• Breakdown of savings since inceptionBy IDM SectorSince inception of IDM – 2,714MW (76%) of the savings verified havecome from the Residential sectorResidential &Munics2,714MW76%Industrial &Mining625MW17%Commercial228MW6%Agriculture21MW1%
    • Breakdown of savings for 2013 financial yearBy IDM SectorWhilst the Residential sector still contributed the majority of demandsavings (376MW – 64%) for the 2013 financial year, the Commercial sectoris making a bigger contribution (103MW -17%)Residential &Munics376MW64%Industrial &Mining105MW18%Commercial103MW17%Agriculture7MW1%
    • Savings from the Commercial sector have increased significantly in the 2013 financialyear due to the funding mechanism introduced in the past 2 years to stimulate thismarketPast 3 years - contribution to demand savingsBy IDM Sector0100200300400Residential & Munics Industrial & Mining Commercial AgriculturePeakDemandSavings(MW)FY 2011 FY 2012 FY 2013
    • Breakdown of savings for 2013 financial yearBy IDM Funding MechanismResidential Mass Rollout was the largest contributor to IDM’s demandsavings (178MW) in the 2013 financial yearResidential MassRollout178MW30%Mass Roll Out171MW29%ESCo Model107MW18%PerformanceContracting85MW15%Std Rebate26MW4%Standard Product15MW3%Standard Offer8MW1%DoE SWHProgramme1MW0%
    • Standard Offer UptakeProject Registrations413 21324168991442002450200400600800060120180240300 Q2Q3Q1Q2Q3Q4Q1Q2Q3Q4FY 2011 FY 2012 FY 2013Demand(MW)&Enregy(GWh)SavingsNo.ofprojectsNo. Of Projects Demand Savings (MW) Energy Savings (GWh)YTD FY 2013 177 projects registered - demand savings = 88.4MW & energy savings = 344GWhSince inception (Oct 2011) 245 projects registered - demand savings = 118.1MW & energy savings = 478.6GWh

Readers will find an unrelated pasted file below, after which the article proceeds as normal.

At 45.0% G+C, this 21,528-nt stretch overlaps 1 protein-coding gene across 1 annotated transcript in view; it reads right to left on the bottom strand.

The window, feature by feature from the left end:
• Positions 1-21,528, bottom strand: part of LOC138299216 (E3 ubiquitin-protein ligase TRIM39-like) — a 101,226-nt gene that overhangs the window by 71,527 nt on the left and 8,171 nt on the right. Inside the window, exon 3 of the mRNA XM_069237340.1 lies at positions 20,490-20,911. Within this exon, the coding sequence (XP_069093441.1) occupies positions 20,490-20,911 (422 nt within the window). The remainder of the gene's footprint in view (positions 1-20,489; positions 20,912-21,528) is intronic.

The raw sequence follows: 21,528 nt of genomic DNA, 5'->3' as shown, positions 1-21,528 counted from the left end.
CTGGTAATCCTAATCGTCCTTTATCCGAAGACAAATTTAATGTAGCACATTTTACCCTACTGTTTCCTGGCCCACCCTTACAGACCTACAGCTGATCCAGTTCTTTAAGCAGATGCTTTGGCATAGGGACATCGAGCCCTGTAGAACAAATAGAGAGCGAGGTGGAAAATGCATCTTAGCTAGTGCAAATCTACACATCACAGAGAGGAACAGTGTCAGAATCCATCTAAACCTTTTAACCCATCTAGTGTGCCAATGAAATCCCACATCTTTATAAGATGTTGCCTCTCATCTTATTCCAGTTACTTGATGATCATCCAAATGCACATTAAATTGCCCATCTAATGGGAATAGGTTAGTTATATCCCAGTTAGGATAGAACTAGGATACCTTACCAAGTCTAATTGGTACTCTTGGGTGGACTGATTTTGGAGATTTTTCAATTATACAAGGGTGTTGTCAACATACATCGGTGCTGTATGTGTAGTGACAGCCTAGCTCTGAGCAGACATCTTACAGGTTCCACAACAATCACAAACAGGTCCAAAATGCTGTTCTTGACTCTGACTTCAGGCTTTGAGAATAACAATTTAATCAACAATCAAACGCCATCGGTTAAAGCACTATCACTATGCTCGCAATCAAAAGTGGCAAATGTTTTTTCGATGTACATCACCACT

• Standard Product UptakeProject Registrations2 36228516926170129623953488301002003004005006000100020003000400050006000Q4 Q1 Q2 Q3 Q4 Q1 Q2 Q3 Q4FY 2011 FY 2012 FY 2013Demand(MW)&Energy(GWh)SavingsNo.ofprojectsNo. Of Projects Contracted MW Calc Annualised Energy Savings (GWh)YTD FY 2013 3957 projects registered - demand savings = 97.4MW & energy savings = 442.2GWhSince inception (Jan 2012) 4883 projects registered - demand savings = 122.7MW & energy savings = 555GWh
    • Regulatory Issues : MYPD313• NERSA determined on the Eskom IDM submission for MYPD3– NERSA approved R5,183m of the R13,090m Eskom requested– IDM needs to deliver 89% of the submitted GWh energy savings target, with only40% of the applied for funding allowed– The benchmark rate reduced from R5.25m/MW to R3.52m/MW (R7.57m/MWapplied for)– Technologies such as Solar Water Heating and Heat Pumps were not supported– Focus on the large customer market reduced due to their ability to self-fund• Eskom will continue to engage NERSA on:– Proportionality of reduction in rebate rates and savings targets– Strategic approach to ensuring a sustainable energy efficiency market– Decision implications to the ability to support Security of Supply– Reasoning and implications of categorising savings per technology and theexclusion of certain markets and technologies– Continuity of the Small Scale Renewables Programme